Contrasting NO3-N concentration patterns at two karst springs in Iowa (USA): insights on aquifer nitrogen storage and delivery


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February 2019


Evaluating the patterns of NO3-N concentrations at karst springs can be used to infer hydrologic processes and nutrient dynamics in karst aquifers. In this study, NO3-N concentrations observed at two karst springs in northeast Iowa (USA) were evaluated for a 2-year period using high-frequency sensors. Despite similar watershed land use dominated by intense row cropping of corn and soybean production (>70%), NO3-N concentrations and temporal patterns were very different between the two springs. At the Manchester spring, NO3-N stored in overburden materials above the karst-enhanced Silurian-age bedrock provides a continuing source of NO3-N to the spring. Rainfall events mobilize the stored NO3-N and concentrations increase. At Big Spring, the karst system is overlain by a thin layer of sediments and the bedrock is dominated by sinkholes and losing streams. Rainfall events dilute the spring NO3-N concentrations which rapidly decreased during events before rebounding to previous levels. Spectral analyses revealed that concentrations at both springs were a fractal process, with the scaling exponent at Manchester (2.0) considerably larger than that measured at Big Spring (1.4), indicating a higher degree of autocorrelation in NO3-N concentrations at Manchester, consistent with the conceptual model. Overall, results argue for greater use of high-frequency NO3-N monitoring at karst springs to better assess short- and long-term variations in NO3-N concentrations and to unravel karst processes.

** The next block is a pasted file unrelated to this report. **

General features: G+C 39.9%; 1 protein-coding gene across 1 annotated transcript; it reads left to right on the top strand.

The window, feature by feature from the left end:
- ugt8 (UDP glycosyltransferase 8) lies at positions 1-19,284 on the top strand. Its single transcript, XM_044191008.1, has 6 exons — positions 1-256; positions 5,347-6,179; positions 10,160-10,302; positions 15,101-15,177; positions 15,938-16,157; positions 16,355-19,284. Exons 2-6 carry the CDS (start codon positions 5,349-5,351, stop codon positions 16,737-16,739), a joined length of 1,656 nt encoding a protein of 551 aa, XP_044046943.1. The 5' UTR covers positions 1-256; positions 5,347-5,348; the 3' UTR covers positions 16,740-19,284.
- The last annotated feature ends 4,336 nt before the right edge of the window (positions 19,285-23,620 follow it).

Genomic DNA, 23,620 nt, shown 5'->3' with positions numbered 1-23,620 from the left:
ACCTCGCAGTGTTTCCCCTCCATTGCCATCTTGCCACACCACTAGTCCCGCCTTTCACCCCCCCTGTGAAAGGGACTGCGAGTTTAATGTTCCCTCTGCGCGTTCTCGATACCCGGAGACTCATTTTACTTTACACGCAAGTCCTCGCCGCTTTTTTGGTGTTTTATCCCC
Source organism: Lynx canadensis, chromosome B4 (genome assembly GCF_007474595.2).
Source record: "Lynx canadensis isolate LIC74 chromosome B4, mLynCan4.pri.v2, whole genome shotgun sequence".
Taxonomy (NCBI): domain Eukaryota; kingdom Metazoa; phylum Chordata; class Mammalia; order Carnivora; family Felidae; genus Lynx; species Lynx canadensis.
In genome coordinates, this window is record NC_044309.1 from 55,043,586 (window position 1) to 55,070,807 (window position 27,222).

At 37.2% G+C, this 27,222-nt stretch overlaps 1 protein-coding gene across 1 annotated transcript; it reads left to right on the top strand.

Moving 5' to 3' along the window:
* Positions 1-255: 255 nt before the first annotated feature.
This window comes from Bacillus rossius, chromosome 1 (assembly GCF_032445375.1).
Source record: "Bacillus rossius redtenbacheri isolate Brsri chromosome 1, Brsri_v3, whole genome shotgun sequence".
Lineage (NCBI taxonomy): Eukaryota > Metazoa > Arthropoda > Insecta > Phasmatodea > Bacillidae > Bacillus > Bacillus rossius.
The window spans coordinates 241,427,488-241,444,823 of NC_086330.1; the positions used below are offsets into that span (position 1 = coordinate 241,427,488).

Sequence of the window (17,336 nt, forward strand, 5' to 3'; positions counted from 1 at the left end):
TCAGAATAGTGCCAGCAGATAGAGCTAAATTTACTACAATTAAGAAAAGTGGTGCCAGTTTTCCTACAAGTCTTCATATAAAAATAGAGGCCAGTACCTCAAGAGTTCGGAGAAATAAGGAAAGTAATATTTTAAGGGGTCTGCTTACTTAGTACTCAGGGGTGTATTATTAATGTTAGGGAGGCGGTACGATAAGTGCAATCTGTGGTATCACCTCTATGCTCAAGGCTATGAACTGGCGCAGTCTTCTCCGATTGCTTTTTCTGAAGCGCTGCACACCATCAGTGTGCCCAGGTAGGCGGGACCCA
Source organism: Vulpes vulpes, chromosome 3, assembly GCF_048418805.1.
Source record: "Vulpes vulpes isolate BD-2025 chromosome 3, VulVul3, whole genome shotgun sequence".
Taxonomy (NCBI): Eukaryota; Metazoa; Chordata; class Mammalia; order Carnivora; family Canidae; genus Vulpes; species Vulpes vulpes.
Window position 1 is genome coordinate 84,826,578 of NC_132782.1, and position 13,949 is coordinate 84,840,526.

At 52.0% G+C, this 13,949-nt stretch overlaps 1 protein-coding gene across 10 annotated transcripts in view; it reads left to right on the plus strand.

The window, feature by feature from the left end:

Nitrate, Karst, Agriculture, Usa

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Hydrogeology Journal, Vol. 27, no. 4 (2019-02-07).